It is also known in the prior art to provide a vertically oriented cylindrical popping chamber including a conical member upwardly projecting from the bottom of the chamber. Heated air can enter the chamber through slanted baffles or vanes around its sides to give the heated air a swirling motion to circulate the kernels until popped within the chamber. A restriction of the upper section of the popping chamber permits only the popped corn to leave the popping chamber as the unpopped kernels remain. Such an apparatus is shown in U.S. Pat. No. 3,323,440, issued June 6, 1967 to Don S. Grant. Above the restriction the air expands and the air velocity decreases such that the air carries the popped kernels of corn from the chamber leaving behind the unpopped kernels.
Further, it is known to provide a hollow body or chute attached to the top of a popping chamber to discharge popped corn into a container. Such a device, shown in U.S. Pat. No. 3,059,567, issued Oct. 23, 1962 to A. W. Lindemann, does not use the hot air popping method of popping corn, but instead, kernels of corn are heated in a popping chamber and by the reason of its own energy when popped, each piece of popped corn is delivered through the chute into a container.
Recognizing the advantages normally associated with popping corn by heated air, there still exists a need for an uncomplicated method and apparatus that can be easily used by an ordinary person without any particular mechanical skill. It is desirable that the device be portable for use in the home or elsewhere where conventional electrical outlets are available. Further, the time duration of the popping cycle from putting kernels into the device until popped corn is discharged should be short. Discharge of popped corn from the popping chamber of the device should be controlled so that popped and/or unpopped kernels are not wildly carried by the flowing air and likely to cause injury to the user. Still further, it is desirable that the device be continuously operable to provide as much popped corn as the user may want without having to shut off, or clean or handle the device.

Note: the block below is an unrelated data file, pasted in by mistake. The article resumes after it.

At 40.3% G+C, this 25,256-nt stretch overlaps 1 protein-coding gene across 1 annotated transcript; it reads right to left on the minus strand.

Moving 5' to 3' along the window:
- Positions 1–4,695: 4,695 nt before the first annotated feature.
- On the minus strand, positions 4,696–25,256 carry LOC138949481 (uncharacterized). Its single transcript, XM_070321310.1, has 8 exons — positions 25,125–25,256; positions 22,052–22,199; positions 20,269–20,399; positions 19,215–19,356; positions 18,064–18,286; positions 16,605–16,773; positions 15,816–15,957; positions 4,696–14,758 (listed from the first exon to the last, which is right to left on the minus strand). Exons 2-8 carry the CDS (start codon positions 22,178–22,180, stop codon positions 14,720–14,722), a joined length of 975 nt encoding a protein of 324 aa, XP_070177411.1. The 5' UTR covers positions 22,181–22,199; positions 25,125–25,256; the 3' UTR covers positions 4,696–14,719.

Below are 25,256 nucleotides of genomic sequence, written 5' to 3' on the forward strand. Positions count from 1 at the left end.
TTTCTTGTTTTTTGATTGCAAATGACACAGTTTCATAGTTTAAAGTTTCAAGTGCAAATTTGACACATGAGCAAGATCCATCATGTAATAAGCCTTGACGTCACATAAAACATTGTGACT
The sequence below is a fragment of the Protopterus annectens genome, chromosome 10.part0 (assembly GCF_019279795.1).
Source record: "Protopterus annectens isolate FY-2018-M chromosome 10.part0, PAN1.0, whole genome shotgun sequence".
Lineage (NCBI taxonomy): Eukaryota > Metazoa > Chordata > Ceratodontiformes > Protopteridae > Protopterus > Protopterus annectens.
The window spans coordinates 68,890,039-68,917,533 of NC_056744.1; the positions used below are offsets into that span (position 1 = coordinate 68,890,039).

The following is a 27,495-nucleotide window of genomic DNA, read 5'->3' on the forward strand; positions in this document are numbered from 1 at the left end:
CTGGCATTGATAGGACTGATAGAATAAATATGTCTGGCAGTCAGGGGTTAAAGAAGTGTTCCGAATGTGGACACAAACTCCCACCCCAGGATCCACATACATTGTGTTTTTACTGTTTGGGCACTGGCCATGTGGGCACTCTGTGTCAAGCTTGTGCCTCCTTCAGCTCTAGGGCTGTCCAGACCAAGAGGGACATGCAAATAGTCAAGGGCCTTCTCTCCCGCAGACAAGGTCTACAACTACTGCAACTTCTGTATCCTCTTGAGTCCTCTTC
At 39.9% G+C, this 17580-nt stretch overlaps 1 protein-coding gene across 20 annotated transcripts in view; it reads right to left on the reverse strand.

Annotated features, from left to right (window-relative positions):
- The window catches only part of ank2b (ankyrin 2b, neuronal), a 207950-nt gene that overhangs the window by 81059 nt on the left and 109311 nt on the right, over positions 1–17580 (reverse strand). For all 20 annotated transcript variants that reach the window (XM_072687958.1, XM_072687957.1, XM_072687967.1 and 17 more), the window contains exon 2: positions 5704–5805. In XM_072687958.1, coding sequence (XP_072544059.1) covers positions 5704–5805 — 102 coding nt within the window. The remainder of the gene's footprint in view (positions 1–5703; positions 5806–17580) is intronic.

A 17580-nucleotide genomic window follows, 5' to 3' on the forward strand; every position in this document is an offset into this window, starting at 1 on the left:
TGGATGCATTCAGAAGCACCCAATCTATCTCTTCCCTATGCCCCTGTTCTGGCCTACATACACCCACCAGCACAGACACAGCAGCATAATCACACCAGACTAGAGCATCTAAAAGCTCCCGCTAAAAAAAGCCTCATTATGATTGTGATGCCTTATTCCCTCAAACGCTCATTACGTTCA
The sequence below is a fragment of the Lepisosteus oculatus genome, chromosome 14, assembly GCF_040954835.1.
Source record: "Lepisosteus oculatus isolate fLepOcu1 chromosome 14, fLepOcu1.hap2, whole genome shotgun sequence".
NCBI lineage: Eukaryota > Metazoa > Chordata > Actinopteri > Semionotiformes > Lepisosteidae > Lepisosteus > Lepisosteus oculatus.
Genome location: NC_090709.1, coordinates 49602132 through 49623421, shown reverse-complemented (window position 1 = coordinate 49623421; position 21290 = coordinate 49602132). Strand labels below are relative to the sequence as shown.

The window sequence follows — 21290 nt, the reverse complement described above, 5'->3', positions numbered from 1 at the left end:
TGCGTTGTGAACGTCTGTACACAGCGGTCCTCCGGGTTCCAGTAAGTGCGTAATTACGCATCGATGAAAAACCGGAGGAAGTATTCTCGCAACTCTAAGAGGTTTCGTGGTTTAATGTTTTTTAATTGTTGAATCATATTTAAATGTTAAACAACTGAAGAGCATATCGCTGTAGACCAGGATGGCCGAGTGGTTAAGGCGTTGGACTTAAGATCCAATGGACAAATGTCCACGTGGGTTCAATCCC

In accordance with the present invention, kernels of corn are popped by an apparatus providing circulating heated air in a chamber and using that same air to provide a floating column of popped corn that leaves the chamber in a controlled manner to a collecting container and where the floating column of popped corn helps retain unpopped kernels within the circulating air of the popping chamber. Generally stated, the invention contemplates an apparatus for popping corn by circulating heated air within a cylindrical popping chamber. A housing is provided as well as a means for heating air within the housing. The cylindrical popping chamber is oriented with its axis vertical and is open at its upper end. Means are provided for introducing heated air into the cylindrical chamber at an angle to the chamber sidewall to cause the air to swirl in a circular path in the chamber. Means are provided for forcing heated air into the chamber at a flow rate sufficient to provide a fluidized bed of circulating corn to be popped. The rate of air flow is also sufficient to form a column of popped corn rising upwardly above the popping chamber as the corn pops. The column of popped corn floats within the chamber above the fluidized bed of unpopped corn and helps retain the unpopped kernels within the popping chamber. The air flow and volume of popped corn form a column of popped corn rising upwardly to be discharged at the upper end of the popping chamber.